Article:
Leaks from both Android Police and @Usbfl on Twitter show photos of what’s believed to be the 5-inch Marlin, the smaller of two Nexus devices that HTC is reportedly making this year (the other is the 5.5-inch Sailfish). They line up with a previous render AP made based on a source’s description, and support earlier rumors that both HTC Nexus devices would have a metal-and-glass design, not just the larger one like last year.
Assuming the images are accurate, they also suggest that earlier spec leaks are on the mark. Whether you choose Marlin or Sailfish may depend entirely on your preferred screen size. Both would have a higher-end Snapdragon processor (most likely the 820 or 821), 4GB of RAM, a 12-megapixel rear camera, an 8-megapixel front shooter and at least 32GB of built-in storage. Logically, 2015-era perks like a rear fingerprint reader and USB-C would carry over. There’s still no definitive release window for either Nexus, but they won’t necessarily launch at the same time as the Android Nougat upgrade arrives. Most likely, you’ll have to wait until sometime after LG unveils the first Nougat phone on September 6th.
The 2016 HTC Nexus looks like a cross between the Nexus 4 & iPhone with glass and fingerprint scanner on the back. pic.twitter.com/7pm9fhszki
— nexus (@usbfl) August 14, 2016
Via: The Next Web
Source: FCCID.io, Android Police, Usbfl (Twitter)
HTC just can’t catch a break. The company’s smartphone sales are down, fuelling consecutive quarterly losses. To bounce back, HTC needs its latest flagship, the HTC 10, to pick up steam — and fast. But that’s unlikely to happen now that T-Mobile, one of the biggest carriers in the US, has quietly dropped the Android handset. It’s not clear exactly when the smartphone disappeared from store shelves, but a Reddit post has it pegged at July 21st. That’s only two months since the phone went on sale at the so-called “un-carrier.” The more worrying part is that barely anyone seemed to notice.
The HTC 10 is a phone the company can be proud of. The aluminium shell (one we’ve grown fond of since the M7) is supported with a fairly clean Android experience and some decent hardware under the hood. The camera is greatly improved too, although it doesn’t offer quite the same picture quality as the Samsung Galaxy S7 and S7 Edge. Still, it’s a phone that stands shoulder to shoulder with the LG G5 and other Android flagships. But, it would seem, a solid all-rounder just isn’t enough. Especially when OnePlus has a similar offering for almost a third cheaper.
Look hard enough and you might find a HTC 10 gathering dust in a T-Mobile store. These “limited quantities” are just that, however, and won’t be replenished in the weeks or months ahead. It’s a blow for the Taiwanese manufacturer — to survive, it’ll need to bank on sales coming from other carriers and countries. Otherwise, there’s always the next phone (maybe a new One A9?) provided HTC has the financial reserves to make it.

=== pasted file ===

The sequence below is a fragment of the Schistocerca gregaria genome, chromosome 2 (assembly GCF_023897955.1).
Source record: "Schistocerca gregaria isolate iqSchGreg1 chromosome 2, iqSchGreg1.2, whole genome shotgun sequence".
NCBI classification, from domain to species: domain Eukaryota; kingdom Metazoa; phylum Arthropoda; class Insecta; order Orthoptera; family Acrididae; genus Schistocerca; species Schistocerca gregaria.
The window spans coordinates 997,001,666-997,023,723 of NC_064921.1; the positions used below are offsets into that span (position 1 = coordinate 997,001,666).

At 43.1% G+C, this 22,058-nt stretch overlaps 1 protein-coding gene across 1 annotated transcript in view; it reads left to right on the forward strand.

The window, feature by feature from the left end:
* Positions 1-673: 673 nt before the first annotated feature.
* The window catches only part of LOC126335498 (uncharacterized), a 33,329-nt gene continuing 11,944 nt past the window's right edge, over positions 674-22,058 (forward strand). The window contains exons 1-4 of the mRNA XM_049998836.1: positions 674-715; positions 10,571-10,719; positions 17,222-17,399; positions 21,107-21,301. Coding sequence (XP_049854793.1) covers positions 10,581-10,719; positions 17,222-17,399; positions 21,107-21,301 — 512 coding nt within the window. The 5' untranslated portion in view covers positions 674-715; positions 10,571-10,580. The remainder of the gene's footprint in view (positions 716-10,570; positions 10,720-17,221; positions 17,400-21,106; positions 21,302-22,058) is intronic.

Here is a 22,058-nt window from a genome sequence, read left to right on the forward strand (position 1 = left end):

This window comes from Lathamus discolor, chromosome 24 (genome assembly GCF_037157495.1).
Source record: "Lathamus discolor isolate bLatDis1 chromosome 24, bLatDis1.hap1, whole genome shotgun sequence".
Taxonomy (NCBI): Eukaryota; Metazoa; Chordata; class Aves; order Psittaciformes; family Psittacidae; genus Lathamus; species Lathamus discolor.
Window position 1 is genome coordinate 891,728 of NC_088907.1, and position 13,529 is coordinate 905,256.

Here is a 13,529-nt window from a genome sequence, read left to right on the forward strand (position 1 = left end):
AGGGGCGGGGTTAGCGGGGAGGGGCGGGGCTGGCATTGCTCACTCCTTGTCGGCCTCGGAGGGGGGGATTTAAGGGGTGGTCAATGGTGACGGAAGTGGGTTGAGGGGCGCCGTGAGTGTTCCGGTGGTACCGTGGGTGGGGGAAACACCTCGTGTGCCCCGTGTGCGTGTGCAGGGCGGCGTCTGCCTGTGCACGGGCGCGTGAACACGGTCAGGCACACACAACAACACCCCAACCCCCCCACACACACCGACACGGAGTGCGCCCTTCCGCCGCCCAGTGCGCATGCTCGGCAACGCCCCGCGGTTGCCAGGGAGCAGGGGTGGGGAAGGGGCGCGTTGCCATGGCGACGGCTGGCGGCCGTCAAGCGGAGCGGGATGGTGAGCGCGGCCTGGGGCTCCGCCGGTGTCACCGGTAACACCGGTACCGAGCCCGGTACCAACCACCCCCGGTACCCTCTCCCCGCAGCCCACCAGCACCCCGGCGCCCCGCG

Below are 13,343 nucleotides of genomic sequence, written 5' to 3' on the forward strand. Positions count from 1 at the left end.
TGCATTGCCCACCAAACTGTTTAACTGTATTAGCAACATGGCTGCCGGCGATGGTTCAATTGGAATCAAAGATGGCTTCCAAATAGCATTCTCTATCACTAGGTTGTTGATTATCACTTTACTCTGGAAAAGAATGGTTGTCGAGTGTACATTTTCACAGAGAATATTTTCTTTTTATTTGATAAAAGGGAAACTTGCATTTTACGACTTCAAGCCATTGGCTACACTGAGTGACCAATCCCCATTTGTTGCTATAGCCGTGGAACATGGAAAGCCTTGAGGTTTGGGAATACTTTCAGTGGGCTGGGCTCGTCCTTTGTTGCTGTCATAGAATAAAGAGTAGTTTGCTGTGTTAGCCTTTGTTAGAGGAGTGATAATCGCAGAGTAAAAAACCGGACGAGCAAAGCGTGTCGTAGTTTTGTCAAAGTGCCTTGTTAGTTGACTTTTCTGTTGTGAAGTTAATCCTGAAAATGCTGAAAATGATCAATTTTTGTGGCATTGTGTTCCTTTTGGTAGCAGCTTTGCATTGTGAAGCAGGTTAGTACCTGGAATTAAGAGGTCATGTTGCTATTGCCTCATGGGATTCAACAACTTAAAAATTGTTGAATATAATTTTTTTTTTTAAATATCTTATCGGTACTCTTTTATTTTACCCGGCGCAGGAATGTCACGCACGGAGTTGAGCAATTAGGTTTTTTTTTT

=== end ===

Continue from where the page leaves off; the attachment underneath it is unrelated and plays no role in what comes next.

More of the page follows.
Via: Reddit, Android Police
Pre-orders for the Galaxy Note 7 have started in the US, and it’s clear that you’ll be paying a pretty penny for Samsung’s pen-toting flagship phone. The best deals among major carriers are at Sprint and T-Mobile, where the Note 7 will cost $850 if you buy it outright — it may be wiser to go with the installment plans ($35 monthly for 2 years at Sprint, $33 per month with $70 down at T-Mobile). AT&T will sell you the new Note for either $880 outright or $37 per month for 2 years, while our overlords at Verizon offer it for $864 up front or $36 per month over 2 years.
At least you’ll get perks for ordering early. As a general rule, carriers are offering a free Gear Fit 2 or 256GB microSD card if you pre-order. AT&T will also give you a free Gear S2 or 99-cent Galaxy Tab E if you’re willing to subscribe to a data plan for that second device, and it’s continuing a promo where buying a second qualifying Samsung device will score you $695 in bill credits. In T-Mobile’s case, you can choose a year’s worth of Netflix as your freebie if shows are more important than fitness or storage. While your bank account might be hurting by the time you leave the store, you might not have to go accessory shopping at the same time.
Source: AT&T, Sprint, T-Mobile, Verizon
T-Mobile’s adding a whole bunch more entertainment services to its ‘Un-carrier’ plans today, meaning lower data bills for customers that just can’t bear to switch off Quantico while out and about.
New services joining the Un-carrier program include ABC, Fox Now, Apple Music and a whole host of others, including some more specialist providers like the sign language channel DPAN.TV. In total there are now more than 100 different entertainment services available, a four-fold increase from its launch eight months ago.
It might be growing at quite a clip, but not everyone is so happy about it. Researchers at Northeastern University say that Binge On doesn’t live up to the hype and regularly falls below minimum service standards, such as maintaining a minimum 480p resolution.
Net neutrality supporters also argue that Binge On flies in the face of the FCC’s Open Internet Order by making some video services more attractive than others. T-Mobile subscribers probably care less though, ’cause hey, they’ve got free Pokemon Go data for a year too.
Company president, CEO and enigmatic front-man John Legere says that over 765 million hours of video have been streamed for free so far and that it’s a winning formula for businesses and users, as it’s free to both.
Source: Business Wire